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Title: A systematic correlation of nanoparticle size with diffusivity through biological fluids
Author: Walji, Nimisha
ISNI:       0000 0004 2693 8697
Awarding Body: Imperial College London
Current Institution: Imperial College London
Date of Award: 2010
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Nanomedicine, the application of nanotechnology for medical purposes, has been widely identified as a potential solution for today‟s healthcare problems. Nanomedicine uses the "bottom-up‟ principles of nanoscale engineering to improve areas of medicine which have previously been considered undevelopable. One of the enduring challenges for medicine is the design of innovative devices able to overcome biological barriers, allowing drugs and therapeutics to effectively reach their correct location of action. Biological barriers are a defence mechanism of the body which are extremely well-evolved to protect the body from foreign and harmful particles. Therapeutic drugs and devices, which are not harmful, are often identified by the body as dangerous because their composition differs from native and accepted entities. The traversal of these biological barriers, such as mucus, remains a bottleneck in the progress of drug delivery and gene therapy. The mucus barrier physically limits the motion of particles due to its complicated mesh structure which obstructs the particles' traversal path. Mucus fibres can also adhere to the particles, entrapping them and restricting their motion. Particle traversal of mucus is carried out by passive diffusion. As diffusion has traditionally been defined by the Stokes-Einstein equation as inversely proportional to particle radius, it follows that reducing particle sizes into the nanoscale would result in increased diffusive ability. These predictions, however, do not consider the obstructive effects of the complicated mesh structure for the case of mucus. The exact effect of reducing particle size into the nanoscale for diffusion through mucus is therefore unknown. Multiple Particle Tracking was used to obtain real-time movies of the diffusion of nanoparticles, ranging from 12nm – 220nm in diameter, through mucus samples. The experimental data generated was used to systematically correlate the relationship between particle size and diffusivity through mucus. This study reveals that nanoparticles, smaller than the average pore size in the mucus mesh structure, can diffuse through lower viscosity pores which pose less resistance to diffusive motion, allowing nanoparticles to travel at up to four times the speed expected from the bulk viscosity of the mucus. This type of information can help researchers understand the importance of size for therapeutic nanoparticles, allowing researchers to decide whether attempts to decrease nanoparticle size at the expense of other functionality are worthwhile.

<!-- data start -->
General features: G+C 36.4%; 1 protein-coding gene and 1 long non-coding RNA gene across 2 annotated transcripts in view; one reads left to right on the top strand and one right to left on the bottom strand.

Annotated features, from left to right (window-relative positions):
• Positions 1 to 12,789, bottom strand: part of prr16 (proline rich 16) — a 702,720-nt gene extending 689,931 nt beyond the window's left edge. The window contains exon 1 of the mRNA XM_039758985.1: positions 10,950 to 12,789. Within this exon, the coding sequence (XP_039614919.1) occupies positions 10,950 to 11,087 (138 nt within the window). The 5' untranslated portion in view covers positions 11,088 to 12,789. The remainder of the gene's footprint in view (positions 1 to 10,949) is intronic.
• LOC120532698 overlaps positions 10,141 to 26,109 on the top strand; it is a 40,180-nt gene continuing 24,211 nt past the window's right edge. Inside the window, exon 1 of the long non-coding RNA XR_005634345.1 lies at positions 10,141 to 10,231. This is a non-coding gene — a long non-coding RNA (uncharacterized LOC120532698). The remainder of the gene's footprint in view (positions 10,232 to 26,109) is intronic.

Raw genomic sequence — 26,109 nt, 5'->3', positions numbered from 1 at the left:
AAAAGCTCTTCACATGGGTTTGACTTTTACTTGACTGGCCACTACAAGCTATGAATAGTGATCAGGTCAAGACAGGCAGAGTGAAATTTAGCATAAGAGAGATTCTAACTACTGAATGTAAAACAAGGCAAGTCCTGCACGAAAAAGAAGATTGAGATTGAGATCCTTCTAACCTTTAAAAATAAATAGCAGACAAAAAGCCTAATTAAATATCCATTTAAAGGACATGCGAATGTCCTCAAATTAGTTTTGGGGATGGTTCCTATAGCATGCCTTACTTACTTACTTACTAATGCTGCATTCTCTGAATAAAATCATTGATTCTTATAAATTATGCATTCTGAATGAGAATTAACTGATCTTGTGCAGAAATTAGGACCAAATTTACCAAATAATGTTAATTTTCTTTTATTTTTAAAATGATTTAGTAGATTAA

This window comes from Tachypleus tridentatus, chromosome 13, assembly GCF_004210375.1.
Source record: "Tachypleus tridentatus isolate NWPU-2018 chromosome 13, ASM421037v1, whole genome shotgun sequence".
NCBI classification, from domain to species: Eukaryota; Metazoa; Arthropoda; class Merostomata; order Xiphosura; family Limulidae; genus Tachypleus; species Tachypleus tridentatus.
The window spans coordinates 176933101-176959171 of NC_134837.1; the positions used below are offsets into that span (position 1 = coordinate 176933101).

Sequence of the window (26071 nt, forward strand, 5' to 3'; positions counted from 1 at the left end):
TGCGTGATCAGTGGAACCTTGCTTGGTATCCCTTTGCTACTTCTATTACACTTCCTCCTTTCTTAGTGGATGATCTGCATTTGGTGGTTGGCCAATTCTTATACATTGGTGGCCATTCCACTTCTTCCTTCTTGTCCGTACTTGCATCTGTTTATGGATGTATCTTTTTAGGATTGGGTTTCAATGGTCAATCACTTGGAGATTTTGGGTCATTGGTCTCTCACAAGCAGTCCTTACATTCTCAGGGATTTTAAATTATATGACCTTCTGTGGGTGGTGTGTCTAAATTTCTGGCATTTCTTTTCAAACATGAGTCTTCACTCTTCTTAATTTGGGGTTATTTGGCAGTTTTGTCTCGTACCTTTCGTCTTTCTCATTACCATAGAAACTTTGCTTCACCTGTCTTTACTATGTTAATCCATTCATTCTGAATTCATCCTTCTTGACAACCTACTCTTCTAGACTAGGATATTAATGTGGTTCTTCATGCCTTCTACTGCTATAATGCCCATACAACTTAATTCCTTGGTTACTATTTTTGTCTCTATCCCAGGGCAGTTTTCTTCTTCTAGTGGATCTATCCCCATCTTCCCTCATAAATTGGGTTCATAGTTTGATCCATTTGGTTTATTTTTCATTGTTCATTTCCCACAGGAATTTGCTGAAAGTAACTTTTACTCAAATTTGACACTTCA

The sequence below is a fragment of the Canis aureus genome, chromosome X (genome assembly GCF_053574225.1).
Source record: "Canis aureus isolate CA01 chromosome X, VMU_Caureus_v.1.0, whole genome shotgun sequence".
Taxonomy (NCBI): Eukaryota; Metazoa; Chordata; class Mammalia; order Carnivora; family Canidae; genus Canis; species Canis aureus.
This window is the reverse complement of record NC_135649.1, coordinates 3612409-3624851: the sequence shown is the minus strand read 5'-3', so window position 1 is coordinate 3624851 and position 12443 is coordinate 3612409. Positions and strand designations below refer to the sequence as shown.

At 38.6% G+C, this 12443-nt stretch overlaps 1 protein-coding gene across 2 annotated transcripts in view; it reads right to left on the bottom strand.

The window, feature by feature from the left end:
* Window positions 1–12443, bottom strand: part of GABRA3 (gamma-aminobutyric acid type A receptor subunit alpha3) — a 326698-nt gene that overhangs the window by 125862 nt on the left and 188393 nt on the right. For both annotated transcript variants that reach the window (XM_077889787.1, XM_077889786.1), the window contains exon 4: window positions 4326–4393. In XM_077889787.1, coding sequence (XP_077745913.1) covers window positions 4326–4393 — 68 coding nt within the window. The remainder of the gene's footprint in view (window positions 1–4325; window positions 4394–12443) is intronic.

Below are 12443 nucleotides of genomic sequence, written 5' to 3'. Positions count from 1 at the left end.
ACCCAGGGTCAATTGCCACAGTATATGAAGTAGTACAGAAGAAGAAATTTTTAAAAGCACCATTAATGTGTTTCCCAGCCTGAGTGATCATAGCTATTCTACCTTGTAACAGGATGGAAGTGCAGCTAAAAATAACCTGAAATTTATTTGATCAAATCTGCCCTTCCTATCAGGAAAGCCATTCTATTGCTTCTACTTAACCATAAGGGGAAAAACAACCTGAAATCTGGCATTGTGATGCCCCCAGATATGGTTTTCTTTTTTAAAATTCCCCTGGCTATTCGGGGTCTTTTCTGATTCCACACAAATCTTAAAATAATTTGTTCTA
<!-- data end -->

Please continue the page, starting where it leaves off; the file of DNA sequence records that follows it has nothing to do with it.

Supervisor: de Mello, John ; Quirke, Nick Sponsor: Not available
Qualification Name: Thesis (Ph.D.) Qualification Level: Doctoral